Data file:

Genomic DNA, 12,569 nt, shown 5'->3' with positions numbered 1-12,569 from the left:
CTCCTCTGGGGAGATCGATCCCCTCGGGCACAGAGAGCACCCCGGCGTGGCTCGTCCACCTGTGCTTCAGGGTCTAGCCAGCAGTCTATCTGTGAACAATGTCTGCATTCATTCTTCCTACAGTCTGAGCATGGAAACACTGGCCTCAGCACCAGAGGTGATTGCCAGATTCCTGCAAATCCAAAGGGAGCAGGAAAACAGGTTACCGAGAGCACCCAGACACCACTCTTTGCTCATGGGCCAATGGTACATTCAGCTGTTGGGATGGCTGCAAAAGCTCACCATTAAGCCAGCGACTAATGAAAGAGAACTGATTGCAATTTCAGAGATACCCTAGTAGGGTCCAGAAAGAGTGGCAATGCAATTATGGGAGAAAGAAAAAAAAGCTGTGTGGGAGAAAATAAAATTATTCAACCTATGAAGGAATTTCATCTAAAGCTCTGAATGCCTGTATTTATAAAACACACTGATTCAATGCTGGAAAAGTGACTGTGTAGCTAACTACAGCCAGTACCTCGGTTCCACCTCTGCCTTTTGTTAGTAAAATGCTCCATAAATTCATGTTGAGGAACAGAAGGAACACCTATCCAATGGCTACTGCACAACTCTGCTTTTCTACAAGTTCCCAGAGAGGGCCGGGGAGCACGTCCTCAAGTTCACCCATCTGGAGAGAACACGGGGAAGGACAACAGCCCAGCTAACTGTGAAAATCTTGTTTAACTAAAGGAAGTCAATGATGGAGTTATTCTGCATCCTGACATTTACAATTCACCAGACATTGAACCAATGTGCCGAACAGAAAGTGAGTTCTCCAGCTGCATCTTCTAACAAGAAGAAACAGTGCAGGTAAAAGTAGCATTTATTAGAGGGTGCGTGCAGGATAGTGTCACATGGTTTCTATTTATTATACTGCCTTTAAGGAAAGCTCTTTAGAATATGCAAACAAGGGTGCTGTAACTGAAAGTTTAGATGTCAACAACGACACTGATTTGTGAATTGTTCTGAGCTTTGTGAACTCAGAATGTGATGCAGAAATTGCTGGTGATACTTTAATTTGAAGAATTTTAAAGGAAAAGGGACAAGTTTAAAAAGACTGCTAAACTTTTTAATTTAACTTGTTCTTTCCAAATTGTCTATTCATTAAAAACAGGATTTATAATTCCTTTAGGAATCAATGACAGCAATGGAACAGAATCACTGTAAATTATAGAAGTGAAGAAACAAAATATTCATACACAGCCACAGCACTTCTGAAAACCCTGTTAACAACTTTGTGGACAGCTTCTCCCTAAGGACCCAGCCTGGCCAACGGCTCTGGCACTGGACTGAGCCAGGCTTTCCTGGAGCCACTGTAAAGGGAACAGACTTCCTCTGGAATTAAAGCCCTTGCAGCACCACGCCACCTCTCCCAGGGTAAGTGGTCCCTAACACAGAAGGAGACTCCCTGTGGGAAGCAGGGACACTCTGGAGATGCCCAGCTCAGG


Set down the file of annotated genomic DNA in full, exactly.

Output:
Genomic DNA, 12,569 nt, shown 5'->3' with positions numbered 1-12,569 from the left:
CTCCTCTGGGGAGATCGATCCCCTCGGGCACAGAGAGCACCCCGGCGTGGCTCGTCCACCTGTGCTTCAGGGTCTAGCCAGCAGTCTATCTGTGAACAATGTCTGCATTCATTCTTCCTACAGTCTGAGCATGGAAACACTGGCCTCAGCACCAGAGGTGATTGCCAGATTCCTGCAAATCCAAAGGGAGCAGGAAAACAGGTTACCGAGAGCACCCAGACACCACTCTTTGCTCATGGGCCAATGGTACATTCAGCTGTTGGGATGGCTGCAAAAGCTCACCATTAAGCCAGCGACTAATGAAAGAGAACTGATTGCAATTTCAGAGATACCCTAGTAGGGTCCAGAAAGAGTGGCAATGCAATTATGGGAGAAAGAAAAAAAAGCTGTGTGGGAGAAAATAAAATTATTCAACCTATGAAGGAATTTCATCTAAAGCTCTGAATGCCTGTATTTATAAAACACACTGATTCAATGCTGGAAAAGTGACTGTGTAGCTAACTACAGCCAGTACCTCGGTTCCACCTCTGCCTTTTGTTAGTAAAATGCTCCATAAATTCATGTTGAGGAACAGAAGGAACACCTATCCAATGGCTACTGCACAACTCTGCTTTTCTACAAGTTCCCAGAGAGGGCCGGGGAGCACGTCCTCAAGTTCACCCATCTGGAGAGAACACGGGGAAGGACAACAGCCCAGCTAACTGTGAAAATCTTGTTTAACTAAAGGAAGTCAATGATGGAGTTATTCTGCATCCTGACATTTACAATTCACCAGACATTGAACCAATGTGCCGAACAGAAAGTGAGTTCTCCAGCTGCATCTTCTAACAAGAAGAAACAGTGCAGGTAAAAGTAGCATTTATTAGAGGGTGCGTGCAGGATAGTGTCACATGGTTTCTATTTATTATACTGCCTTTAAGGAAAGCTCTTTAGAATATGCAAACAAGGGTGCTGTAACTGAAAGTTTAGATGTCAACAACGACACTGATTTGTGAATTGTTCTGAGCTTTGTGAACTCAGAATGTGATGCAGAAATTGCTGGTGATACTTTAATTTGAAGAATTTTAAAGGAAAAGGGACAAGTTTAAAAAGACTGCTAAACTTTTTAATTTAACTTGTTCTTTCCAAATTGTCTATTCATTAAAAACAGGATTTATAATTCCTTTAGGAATCAATGACAGCAATGGAACAGAATCACTGTAAATTATAGAAGTGAAGAAACAAAATATTCATACACAGCCACAGCACTTCTGAAAACCCTGTTAACAACTTTGTGGACAGCTTCTCCCTAAGGACCCAGCCTGGCCAACGGCTCTGGCACTGGACTGAGCCAGGCTTTCCTGGAGCCACTGTAAAGGGAACAGACTTCCTCTGGAATTAAAGCCCTTGCAGCACCACGCCACCTCTCCCAGGGTAAGTGGTCCCTAACACAGAAGGAGACTCCCTGTGGGAAGCAGGGACACTCTGGAGATGCCCAGCTCAGG